The existing recommendations by the American Academy of Pediatrics,13,14,42 the American Academy of Family Physicians,43 the American Medical Association,43 the United States Preventive Services Task Force,44 the Maternal and Child Health Bureau (Bright Futures Guidelines),45 and Healthy People 201046 all advocate counseling parents on the potentially harmful effects of smoking on fetal and child health. These recommendations extend to every well-child visit and especially should begin in the newborn period to minimize the health hazards of ETS. Parents often do not know of the significant effects of ETS. A recent study of parents of hospitalized children found that 41% of smoking parents did not believe that their smoking had a negative effect on their child’s health.47
Beyond the specific adverse physical effects of ETS is the impact that smoking parents have on their children’s risk of smoking initiation. Among US smokers who have ever smoked on a daily basis, 91% tried their first cigarette before the age of 20.48 Adolescents who live in a household with a smoking parent are more likely to become smokers themselves.5 Previous studies have shown that adolescents who were known to be smokers and presented with lower respiratory tract infections were more likely to be counseled about tobacco use.49 Similarly, in this study, adolescents were indeed 15.8 times more likely to receive tobacco cessation/ETS counseling at visits for any diagnosis, but the overall prevalence of counseling in this age group was only 3.5%. Although it could not be determined through this survey who received tobacco cessation counseling at a visit, it is important that these messages be continued to parents of adolescents as well as to adolescents who smoke. Parental smoking cessation leads to nearly one third less smoking initiation and twice the rate of smoking cessation in adolescents aged 15 to 17 years.50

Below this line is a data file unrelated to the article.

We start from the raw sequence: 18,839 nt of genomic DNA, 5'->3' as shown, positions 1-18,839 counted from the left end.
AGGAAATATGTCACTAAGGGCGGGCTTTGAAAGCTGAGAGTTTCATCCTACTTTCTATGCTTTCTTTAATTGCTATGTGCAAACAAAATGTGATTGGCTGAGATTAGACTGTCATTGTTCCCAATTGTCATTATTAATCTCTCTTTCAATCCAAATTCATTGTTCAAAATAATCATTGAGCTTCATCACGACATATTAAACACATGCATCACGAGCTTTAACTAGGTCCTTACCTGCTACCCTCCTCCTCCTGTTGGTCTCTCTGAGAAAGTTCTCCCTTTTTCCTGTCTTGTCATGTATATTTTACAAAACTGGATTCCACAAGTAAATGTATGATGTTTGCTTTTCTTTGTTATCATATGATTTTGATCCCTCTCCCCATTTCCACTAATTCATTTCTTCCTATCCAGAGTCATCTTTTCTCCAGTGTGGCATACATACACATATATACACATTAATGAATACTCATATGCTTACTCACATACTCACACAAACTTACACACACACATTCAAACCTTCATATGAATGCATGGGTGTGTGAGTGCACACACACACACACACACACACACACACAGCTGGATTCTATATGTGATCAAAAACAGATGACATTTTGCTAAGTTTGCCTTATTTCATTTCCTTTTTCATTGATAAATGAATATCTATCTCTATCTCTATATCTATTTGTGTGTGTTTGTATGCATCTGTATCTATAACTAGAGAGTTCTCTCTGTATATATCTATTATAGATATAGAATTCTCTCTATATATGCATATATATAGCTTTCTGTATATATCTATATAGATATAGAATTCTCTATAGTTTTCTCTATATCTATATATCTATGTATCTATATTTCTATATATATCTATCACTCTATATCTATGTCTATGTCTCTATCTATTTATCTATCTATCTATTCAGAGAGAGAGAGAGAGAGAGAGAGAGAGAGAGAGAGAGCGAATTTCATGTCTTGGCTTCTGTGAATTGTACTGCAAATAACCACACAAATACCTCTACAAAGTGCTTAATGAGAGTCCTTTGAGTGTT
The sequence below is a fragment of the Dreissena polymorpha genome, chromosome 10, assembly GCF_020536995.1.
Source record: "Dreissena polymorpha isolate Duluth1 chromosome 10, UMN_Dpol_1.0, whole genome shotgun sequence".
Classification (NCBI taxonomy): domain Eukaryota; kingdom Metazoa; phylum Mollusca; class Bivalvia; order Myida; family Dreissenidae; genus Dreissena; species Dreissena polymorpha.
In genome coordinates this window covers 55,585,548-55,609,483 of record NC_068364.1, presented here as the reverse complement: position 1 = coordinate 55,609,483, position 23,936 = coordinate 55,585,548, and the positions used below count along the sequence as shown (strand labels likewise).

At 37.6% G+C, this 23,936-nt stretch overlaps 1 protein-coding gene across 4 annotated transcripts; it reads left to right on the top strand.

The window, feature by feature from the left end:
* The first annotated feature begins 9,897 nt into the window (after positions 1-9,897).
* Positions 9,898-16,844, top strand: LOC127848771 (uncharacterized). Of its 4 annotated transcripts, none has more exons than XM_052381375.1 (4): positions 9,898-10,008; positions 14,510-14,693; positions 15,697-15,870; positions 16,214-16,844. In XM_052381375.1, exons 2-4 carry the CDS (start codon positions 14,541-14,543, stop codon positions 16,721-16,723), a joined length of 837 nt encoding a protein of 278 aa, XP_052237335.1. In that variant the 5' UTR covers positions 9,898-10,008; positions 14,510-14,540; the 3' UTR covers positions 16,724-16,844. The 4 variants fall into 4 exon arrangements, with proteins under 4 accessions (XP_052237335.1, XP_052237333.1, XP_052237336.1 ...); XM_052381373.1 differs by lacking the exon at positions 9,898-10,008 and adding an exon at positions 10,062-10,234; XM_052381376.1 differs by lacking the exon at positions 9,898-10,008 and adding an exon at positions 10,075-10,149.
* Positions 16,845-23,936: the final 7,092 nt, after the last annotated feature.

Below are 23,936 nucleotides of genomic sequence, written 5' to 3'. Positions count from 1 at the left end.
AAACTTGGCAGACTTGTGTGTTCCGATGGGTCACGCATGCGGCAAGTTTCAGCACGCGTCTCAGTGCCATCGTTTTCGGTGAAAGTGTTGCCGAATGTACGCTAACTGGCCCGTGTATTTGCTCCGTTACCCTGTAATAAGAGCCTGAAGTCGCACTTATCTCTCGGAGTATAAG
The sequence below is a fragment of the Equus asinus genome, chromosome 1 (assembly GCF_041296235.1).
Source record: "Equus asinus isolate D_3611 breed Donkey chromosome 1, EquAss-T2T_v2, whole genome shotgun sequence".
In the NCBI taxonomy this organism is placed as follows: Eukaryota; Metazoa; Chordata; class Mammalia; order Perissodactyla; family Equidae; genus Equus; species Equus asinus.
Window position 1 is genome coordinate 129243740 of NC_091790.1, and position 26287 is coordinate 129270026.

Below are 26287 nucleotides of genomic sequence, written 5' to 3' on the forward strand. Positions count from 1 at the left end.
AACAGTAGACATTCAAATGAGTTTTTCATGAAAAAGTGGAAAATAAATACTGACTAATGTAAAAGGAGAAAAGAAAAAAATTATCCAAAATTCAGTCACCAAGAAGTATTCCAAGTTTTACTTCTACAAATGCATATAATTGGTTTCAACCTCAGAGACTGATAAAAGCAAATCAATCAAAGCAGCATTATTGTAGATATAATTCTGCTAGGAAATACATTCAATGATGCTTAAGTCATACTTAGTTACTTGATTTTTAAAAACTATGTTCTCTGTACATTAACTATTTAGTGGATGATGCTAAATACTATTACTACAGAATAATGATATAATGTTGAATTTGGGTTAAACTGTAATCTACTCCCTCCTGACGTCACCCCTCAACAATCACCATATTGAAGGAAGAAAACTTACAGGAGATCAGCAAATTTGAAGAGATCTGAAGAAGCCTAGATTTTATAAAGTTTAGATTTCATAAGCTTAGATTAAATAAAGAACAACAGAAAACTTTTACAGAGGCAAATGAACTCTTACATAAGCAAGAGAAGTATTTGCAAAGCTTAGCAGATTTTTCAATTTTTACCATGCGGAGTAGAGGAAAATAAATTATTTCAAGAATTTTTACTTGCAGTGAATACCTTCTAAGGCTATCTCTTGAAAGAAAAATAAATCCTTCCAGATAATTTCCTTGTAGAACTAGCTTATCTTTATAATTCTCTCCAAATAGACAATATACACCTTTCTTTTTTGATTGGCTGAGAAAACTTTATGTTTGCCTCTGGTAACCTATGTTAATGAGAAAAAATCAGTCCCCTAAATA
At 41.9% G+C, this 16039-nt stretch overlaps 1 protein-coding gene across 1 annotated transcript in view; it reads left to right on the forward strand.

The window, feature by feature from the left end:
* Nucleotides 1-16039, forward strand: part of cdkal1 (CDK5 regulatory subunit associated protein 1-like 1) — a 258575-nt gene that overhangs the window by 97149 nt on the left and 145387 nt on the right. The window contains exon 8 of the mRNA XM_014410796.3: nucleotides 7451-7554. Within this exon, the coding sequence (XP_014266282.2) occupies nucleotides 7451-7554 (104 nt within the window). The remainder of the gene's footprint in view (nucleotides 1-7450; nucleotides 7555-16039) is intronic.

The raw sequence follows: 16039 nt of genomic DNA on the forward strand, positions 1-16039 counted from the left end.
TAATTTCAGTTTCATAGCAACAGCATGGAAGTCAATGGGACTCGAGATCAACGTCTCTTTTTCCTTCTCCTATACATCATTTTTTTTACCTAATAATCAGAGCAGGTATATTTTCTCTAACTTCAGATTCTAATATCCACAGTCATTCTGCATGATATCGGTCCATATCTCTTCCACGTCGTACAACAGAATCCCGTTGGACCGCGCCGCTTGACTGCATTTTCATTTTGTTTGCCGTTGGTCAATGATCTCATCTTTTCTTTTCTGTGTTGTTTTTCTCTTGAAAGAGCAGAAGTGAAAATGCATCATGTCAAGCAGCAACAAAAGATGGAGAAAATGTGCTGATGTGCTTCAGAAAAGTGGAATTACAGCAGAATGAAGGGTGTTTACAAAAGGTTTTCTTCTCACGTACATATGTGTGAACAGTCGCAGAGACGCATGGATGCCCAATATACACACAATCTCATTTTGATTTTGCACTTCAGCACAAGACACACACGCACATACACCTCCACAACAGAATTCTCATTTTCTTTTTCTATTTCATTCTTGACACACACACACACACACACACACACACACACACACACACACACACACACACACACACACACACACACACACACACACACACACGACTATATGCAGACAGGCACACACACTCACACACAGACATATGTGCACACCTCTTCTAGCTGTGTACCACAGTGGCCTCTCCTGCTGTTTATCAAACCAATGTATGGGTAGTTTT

Although >30 years of published research amply demonstrates the hazards of smoking and ETS for children, these and other data clearly demonstrate that physicians are not providing counseling frequently enough. Several studies have investigated the barriers that preclude physicians from discussing smoking cessation with patients and parents.12,16,24,27,28,51–53 One such barrier is lack of belief that a counseling intervention will be effective. Some older research has suggested that brief physician cessation counseling without additional counseling or pharmacotherapy does not improve long-term cessation rates,54–56 but more recent studies,57 including the 2000 Agency for Health Care Policy and Research Tobacco Cessation Guideline58 and a recent Cochrane Collaboration review,59 suggested that even simple advice from a physician is effective in promoting long-term cessation. Studies regarding use of brief motivational counseling have been in the medical literature since well before the dates of this survey.49,54–56 In the adult population, there have been improvements in the identification of smoking status and increases in the prescription of smoking cessation pharmaceuticals as they have become available. The rate of physicians’ advice to smokers has now become a quality assurance measure for managed care health plans60; however, no such incentive has been placed on counseling of smoking parents. As stated earlier, parents often welcome such input from pediatricians.12,16,17